Gambia’s President Adama Barrow has received U.S. government officials at The State House just a day after it was reported that the West African nation’s aid suspension would be lifted.
Mr. Barrow, 52, came to power this year after unseating ex-authoritarian ruler, Yahya Jammeh in last year’s December election.
The country was suspended from the U.S. Millennium Challenge Corporation because of human rights abuses and increased restrictions on political rights, civil liberties, and press freedom by the Jammeh government more than a decade ago.
“Our current relationship with the world is getting stronger. This is possible because we are together. Let us continue to work together to achieve our goal,” said President Barrow.
A health assessment team from the U.S. aid agency was sent to Banjul to look into the public health system of the Gambia.
Health is a top priority for Mr. Barrow’s administration, which has assured citizens of its political will to improve the care and access. The UNAID assessment would provide the Gambia’s Ministry of Health with guidance and support for financing, policy and infrastructure.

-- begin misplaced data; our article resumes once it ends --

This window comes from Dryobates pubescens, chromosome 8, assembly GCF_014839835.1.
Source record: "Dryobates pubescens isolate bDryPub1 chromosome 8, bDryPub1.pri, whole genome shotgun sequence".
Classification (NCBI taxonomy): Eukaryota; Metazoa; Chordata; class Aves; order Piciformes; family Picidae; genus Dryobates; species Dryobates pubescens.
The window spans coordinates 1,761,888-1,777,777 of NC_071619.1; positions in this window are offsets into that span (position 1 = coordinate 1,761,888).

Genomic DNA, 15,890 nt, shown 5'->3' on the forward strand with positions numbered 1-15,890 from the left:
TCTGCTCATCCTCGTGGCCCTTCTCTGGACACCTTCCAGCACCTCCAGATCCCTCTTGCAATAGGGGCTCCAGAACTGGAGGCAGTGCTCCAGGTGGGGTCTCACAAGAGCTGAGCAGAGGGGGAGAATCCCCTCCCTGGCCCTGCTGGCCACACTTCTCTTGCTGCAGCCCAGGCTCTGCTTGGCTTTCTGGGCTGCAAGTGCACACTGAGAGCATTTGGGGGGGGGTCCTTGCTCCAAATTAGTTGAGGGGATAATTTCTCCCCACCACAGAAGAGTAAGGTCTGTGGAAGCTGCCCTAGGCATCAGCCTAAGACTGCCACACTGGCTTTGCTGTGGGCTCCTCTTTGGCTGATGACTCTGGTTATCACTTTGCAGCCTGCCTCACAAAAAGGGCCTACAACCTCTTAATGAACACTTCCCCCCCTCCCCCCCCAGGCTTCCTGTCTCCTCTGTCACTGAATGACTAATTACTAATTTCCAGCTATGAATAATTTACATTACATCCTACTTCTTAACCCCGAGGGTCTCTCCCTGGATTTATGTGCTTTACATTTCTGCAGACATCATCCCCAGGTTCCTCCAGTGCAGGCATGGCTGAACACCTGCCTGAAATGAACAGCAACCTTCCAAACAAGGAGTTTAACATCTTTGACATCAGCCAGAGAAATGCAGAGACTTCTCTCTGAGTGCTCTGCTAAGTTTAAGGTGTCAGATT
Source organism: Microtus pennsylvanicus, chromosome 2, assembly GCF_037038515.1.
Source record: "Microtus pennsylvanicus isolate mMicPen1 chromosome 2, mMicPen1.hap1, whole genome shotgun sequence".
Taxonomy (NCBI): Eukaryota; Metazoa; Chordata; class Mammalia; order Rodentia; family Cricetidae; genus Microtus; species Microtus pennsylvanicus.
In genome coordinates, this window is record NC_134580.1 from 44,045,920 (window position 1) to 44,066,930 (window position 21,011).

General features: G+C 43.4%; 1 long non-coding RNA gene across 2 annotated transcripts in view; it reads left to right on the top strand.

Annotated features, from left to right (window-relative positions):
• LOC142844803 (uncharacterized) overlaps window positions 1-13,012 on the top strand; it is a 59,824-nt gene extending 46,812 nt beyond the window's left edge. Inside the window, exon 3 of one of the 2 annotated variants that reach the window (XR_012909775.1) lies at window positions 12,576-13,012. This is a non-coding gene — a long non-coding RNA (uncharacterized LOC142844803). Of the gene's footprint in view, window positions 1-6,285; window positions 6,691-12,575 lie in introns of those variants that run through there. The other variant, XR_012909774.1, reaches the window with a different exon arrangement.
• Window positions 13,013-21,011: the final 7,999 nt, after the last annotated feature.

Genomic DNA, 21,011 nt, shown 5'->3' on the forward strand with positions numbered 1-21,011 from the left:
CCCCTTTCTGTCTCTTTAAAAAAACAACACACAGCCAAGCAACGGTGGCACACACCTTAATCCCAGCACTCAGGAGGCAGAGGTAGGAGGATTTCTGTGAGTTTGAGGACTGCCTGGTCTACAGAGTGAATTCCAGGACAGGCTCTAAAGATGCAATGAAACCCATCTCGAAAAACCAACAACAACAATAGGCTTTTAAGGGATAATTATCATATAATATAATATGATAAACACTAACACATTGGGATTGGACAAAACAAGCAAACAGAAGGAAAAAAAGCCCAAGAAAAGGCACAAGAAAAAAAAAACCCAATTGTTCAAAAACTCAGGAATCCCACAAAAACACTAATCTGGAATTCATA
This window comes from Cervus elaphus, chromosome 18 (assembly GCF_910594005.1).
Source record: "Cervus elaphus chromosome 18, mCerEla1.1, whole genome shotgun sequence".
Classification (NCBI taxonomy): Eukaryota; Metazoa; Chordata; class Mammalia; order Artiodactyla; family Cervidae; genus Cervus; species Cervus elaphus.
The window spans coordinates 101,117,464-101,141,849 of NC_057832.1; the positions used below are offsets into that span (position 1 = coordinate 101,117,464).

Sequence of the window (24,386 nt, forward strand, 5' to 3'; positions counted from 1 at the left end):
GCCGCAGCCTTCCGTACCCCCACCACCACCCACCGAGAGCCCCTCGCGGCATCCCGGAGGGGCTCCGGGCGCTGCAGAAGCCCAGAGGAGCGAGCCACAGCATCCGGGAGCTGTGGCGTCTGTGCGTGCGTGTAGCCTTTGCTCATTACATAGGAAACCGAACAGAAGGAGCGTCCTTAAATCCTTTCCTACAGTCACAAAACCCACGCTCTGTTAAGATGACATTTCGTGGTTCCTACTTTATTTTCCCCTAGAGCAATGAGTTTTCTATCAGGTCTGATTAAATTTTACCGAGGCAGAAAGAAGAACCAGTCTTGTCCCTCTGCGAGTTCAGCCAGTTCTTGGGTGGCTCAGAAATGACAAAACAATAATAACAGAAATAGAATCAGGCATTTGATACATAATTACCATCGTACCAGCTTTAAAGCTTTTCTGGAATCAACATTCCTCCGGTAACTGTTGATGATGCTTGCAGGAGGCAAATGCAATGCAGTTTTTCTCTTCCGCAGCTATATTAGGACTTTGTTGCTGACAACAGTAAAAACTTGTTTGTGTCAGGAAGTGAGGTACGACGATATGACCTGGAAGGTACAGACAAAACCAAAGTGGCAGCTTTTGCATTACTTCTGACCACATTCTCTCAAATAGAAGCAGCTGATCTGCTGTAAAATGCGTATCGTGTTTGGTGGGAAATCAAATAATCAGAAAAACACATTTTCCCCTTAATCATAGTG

“It would also provide the opportunity for discussions that would shape the assistance USAID would provide to the ministry,” said Press Secretary Amie Bojang-Sissoho.
The Millennium Challenge Corporation is a U.S. government corporation designed to work with some of the poorest countries in the world. Most of Washington’s foreign aid is channeled through the Corporation.
The tilt towards a return to the Millennium Challenge Corporation came after President Adama Barrow approved the establishment of a human rights commission. The country’s Attorney General Aboubacarr Ba Tambadou will send a bill to Parliament, which is expected to pass.